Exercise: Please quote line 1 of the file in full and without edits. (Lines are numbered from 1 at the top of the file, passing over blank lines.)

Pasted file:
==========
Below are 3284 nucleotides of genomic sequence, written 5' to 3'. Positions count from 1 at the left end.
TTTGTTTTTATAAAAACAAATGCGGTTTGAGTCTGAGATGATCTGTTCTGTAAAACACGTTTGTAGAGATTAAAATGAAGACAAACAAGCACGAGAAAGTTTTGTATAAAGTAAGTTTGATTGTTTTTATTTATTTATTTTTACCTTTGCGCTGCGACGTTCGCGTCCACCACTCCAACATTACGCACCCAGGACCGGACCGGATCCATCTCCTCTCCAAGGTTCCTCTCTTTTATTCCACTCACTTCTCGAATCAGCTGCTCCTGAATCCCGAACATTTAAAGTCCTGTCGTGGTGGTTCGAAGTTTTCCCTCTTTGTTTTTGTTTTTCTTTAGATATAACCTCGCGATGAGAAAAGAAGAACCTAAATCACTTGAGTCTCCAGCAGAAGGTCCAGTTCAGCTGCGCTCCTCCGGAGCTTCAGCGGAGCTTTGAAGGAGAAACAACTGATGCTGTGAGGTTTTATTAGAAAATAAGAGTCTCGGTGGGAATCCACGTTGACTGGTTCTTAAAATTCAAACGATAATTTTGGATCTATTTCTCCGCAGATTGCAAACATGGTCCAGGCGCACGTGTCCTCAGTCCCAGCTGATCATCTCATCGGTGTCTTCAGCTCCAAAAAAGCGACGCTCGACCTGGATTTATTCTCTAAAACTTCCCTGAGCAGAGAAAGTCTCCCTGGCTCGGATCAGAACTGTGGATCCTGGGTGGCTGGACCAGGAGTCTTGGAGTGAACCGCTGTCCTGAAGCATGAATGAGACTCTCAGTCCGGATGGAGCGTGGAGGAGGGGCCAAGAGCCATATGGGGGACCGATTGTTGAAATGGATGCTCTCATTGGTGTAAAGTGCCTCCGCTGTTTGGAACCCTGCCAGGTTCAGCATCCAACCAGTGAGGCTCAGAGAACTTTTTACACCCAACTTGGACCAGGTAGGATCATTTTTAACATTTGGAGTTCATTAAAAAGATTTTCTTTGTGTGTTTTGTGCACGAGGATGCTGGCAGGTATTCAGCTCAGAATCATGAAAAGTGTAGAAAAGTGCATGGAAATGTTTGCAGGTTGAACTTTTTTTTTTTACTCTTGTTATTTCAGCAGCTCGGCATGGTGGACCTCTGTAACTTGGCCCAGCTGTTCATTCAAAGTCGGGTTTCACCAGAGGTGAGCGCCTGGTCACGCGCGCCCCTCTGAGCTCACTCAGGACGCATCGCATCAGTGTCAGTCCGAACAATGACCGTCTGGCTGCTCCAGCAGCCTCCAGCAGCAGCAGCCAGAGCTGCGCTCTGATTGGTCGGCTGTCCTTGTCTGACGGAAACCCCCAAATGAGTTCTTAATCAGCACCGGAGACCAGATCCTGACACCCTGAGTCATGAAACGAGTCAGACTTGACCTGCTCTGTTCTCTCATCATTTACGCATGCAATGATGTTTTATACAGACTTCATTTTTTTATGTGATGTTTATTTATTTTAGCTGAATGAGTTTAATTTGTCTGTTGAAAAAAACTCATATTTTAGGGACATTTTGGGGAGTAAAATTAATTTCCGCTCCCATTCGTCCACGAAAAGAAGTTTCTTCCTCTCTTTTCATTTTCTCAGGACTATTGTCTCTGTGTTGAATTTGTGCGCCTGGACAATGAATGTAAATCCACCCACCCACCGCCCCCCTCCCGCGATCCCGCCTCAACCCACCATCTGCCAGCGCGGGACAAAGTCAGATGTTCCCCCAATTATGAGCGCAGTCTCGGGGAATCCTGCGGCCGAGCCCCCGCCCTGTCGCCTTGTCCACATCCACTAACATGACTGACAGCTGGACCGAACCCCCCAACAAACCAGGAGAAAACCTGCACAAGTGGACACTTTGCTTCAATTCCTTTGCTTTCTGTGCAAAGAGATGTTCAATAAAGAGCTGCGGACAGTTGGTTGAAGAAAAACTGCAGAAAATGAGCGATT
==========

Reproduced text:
Below are 3284 nucleotides of genomic sequence, written 5' to 3'. Positions count from 1 at the left end.